G7 must include developing countries in international tax reform

G7 Finance Ministers meeting in Dresden today discussed the reform needed and progress made regarding international taxation and the role of multinational companies.

In response, Oxfam International policy advisor Claire Godfrey said:

“It is positive the G7 wants to spur on international tax reform to stop multinationals avoiding taxes, and wants to support tax administrations and fair taxation in developing countries. But this G7 finance meeting has again been a debate among exclusive club members without the equal participation of developing countries. It’s no wonder that tax issues relevant to poor countries, such as a public country-by-country reporting of multinational companies, fairer deals on tax treaties, and harmful tax competition, were not addressed. But G7 leaders should not be satisfied with just closing tax loopholes at home while letting multinational companies sidestep their tax obligations in Africa.

“Due to tax avoidance by multinational companies, developing countries lose out more than US$100billion annually (1). Reforming corporate tax rules so that poor countries can claim the money owed to them is critical to overcoming poverty and tackling inequality, and for having sustainable economic growth.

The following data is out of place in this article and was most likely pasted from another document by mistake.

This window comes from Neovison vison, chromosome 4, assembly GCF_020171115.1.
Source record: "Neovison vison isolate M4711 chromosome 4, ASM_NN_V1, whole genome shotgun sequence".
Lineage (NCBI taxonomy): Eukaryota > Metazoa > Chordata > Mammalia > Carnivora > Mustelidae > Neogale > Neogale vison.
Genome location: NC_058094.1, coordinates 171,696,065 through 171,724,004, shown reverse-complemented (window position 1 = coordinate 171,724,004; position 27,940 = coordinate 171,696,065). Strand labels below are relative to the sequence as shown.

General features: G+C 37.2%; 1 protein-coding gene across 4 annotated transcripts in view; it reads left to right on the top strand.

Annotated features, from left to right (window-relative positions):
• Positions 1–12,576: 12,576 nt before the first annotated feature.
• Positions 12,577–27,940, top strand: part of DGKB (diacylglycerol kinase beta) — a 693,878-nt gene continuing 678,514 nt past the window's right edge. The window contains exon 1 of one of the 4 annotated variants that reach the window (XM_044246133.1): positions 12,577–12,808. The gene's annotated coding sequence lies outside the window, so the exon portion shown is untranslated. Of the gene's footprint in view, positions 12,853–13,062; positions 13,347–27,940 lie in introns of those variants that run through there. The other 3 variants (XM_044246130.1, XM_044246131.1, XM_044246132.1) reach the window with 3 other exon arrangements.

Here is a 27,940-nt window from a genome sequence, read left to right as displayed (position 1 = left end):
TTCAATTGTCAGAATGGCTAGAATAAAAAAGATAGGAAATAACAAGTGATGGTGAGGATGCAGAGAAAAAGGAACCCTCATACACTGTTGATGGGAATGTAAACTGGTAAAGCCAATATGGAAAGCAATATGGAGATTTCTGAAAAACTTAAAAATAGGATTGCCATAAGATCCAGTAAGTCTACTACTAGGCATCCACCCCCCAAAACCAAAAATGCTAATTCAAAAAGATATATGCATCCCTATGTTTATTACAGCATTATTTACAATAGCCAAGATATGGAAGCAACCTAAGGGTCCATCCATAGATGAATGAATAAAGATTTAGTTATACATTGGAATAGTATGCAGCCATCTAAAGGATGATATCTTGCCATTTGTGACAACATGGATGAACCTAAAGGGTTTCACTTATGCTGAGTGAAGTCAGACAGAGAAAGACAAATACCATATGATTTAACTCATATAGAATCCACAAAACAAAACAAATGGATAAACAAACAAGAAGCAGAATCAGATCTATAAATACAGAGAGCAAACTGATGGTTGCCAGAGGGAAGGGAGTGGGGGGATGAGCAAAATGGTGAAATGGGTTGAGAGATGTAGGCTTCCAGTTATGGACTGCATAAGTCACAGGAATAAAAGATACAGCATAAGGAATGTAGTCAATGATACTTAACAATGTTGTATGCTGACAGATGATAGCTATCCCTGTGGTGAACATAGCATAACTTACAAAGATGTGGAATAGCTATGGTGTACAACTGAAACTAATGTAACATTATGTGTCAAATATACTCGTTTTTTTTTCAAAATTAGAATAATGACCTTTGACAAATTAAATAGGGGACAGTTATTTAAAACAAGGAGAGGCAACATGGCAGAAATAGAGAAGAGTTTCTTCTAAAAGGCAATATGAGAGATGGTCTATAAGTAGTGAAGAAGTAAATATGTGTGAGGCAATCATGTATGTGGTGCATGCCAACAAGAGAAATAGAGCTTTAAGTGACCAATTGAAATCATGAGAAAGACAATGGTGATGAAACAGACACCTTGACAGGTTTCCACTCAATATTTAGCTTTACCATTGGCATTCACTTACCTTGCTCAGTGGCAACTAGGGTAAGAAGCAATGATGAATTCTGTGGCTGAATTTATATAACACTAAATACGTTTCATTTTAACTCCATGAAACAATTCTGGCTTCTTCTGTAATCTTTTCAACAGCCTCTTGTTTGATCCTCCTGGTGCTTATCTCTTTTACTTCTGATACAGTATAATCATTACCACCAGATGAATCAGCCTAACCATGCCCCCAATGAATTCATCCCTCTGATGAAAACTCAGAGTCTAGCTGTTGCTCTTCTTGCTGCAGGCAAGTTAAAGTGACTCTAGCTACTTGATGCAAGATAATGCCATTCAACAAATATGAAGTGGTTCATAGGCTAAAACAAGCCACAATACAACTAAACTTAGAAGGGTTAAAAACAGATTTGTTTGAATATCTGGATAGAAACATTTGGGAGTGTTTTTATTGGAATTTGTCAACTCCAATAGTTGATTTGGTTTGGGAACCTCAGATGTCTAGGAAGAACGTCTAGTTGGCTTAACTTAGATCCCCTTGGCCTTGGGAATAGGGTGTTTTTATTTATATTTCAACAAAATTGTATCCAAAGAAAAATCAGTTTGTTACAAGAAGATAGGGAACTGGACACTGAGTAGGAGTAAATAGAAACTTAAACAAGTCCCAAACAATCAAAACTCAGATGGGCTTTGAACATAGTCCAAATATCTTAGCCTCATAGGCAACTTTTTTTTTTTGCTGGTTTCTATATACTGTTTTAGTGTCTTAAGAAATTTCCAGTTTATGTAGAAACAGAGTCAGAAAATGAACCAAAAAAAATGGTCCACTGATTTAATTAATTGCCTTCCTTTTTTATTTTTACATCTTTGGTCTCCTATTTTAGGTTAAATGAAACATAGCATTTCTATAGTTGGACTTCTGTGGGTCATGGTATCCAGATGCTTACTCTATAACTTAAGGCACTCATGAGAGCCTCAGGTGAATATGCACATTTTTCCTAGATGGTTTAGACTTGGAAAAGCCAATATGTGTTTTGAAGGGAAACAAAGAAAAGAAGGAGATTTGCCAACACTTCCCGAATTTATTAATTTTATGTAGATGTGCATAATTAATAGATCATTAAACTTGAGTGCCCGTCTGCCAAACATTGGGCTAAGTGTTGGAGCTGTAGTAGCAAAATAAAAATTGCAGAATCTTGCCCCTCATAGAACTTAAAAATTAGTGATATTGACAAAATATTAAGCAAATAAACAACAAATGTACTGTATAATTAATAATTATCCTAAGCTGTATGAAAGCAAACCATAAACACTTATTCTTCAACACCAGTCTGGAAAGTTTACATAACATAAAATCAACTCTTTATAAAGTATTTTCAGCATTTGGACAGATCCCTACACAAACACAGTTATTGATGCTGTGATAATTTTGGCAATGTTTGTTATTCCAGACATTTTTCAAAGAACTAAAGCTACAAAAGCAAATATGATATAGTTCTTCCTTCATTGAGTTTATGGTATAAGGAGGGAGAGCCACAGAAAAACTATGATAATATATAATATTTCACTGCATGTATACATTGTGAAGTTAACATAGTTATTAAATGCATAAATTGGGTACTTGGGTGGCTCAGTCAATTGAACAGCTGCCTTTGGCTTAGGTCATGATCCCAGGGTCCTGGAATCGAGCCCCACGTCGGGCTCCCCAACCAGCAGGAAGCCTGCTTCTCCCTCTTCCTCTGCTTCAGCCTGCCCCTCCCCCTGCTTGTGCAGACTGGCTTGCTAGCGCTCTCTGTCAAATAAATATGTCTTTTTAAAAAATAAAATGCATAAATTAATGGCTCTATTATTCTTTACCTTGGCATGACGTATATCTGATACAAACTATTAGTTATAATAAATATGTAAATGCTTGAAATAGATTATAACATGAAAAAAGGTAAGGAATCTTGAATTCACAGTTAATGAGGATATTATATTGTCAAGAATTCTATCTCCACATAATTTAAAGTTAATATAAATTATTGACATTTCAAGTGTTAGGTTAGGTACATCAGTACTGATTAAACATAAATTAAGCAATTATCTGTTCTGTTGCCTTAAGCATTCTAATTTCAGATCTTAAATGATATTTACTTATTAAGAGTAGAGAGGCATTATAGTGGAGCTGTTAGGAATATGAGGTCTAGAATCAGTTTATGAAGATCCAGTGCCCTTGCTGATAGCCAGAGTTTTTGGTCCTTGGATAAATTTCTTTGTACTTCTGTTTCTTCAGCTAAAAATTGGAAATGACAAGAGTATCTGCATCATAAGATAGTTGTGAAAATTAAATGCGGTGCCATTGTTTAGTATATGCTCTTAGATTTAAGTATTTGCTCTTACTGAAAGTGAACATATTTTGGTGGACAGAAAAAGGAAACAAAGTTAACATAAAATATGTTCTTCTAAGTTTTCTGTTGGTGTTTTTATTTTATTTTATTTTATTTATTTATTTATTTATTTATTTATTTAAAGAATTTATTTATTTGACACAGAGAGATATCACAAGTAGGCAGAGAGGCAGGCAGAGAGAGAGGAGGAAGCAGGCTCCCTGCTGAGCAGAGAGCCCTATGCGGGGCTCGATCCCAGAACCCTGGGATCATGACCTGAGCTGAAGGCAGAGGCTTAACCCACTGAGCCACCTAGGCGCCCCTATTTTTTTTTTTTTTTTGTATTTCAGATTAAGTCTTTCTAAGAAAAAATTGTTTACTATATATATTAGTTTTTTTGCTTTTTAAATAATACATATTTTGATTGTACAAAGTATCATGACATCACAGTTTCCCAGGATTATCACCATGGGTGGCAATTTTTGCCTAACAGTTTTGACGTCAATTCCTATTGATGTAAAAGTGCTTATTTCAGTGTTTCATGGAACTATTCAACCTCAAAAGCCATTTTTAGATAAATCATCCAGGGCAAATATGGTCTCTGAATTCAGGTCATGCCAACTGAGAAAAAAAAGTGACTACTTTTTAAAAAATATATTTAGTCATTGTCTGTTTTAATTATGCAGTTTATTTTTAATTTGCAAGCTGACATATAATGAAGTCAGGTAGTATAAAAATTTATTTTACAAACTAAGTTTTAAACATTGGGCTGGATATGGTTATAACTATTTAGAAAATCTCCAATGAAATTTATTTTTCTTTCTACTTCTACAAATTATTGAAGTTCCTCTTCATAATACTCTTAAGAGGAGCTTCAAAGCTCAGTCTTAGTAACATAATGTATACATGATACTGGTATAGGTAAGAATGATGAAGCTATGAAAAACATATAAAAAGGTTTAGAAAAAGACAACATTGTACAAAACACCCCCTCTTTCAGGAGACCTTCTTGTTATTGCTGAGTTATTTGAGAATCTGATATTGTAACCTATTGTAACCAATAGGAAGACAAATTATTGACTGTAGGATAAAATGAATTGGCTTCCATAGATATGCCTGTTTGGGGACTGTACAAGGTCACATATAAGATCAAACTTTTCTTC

“Developing countries must not only be at the negotiations table when it comes to tax but on an equal footing as well. The perfect opportunity for this is at the upcoming Financing for Development Conference in Ethiopia in July. Oxfam calls on G7 Heads of States and Finance Ministers to support reform of dysfunctional global tax rules so they’re fair for all countries once and for all, in Addis.”

 

Notas a los editores: 

 

  1. http://www.oxfam.de/sites/www.oxfam.de/files/g20_turn_the_tide.pdf

The AU/UNECA High Level Panel on Illicit Financial Flows (IFF) estimated that Africa loses up to USD50Bn a year to IFF. This is enough to halve poverty in Africa by 2030 according to estimates by UNECA, which state that USD48Bn per year is needed between 2015 and 2030 to halve poverty in Africa, assuming that inequality remains constant and savings, FDI and ODA stay at their 2014 levels (AU/UNECA Africa Elements Paper, § 3.2).

In July, Africa will host the Third UN Financing for Development Conference (FFD3) in Addis Ababa, Ethiopia. 

Contacto para medios: 

Dannielle Taaffe, in the UK, 0044 (0) 7917 110 066, dannielle.taaffe@oxfaminternational.org

Enlace Permanente: 
https://oxf.am/2riMdeR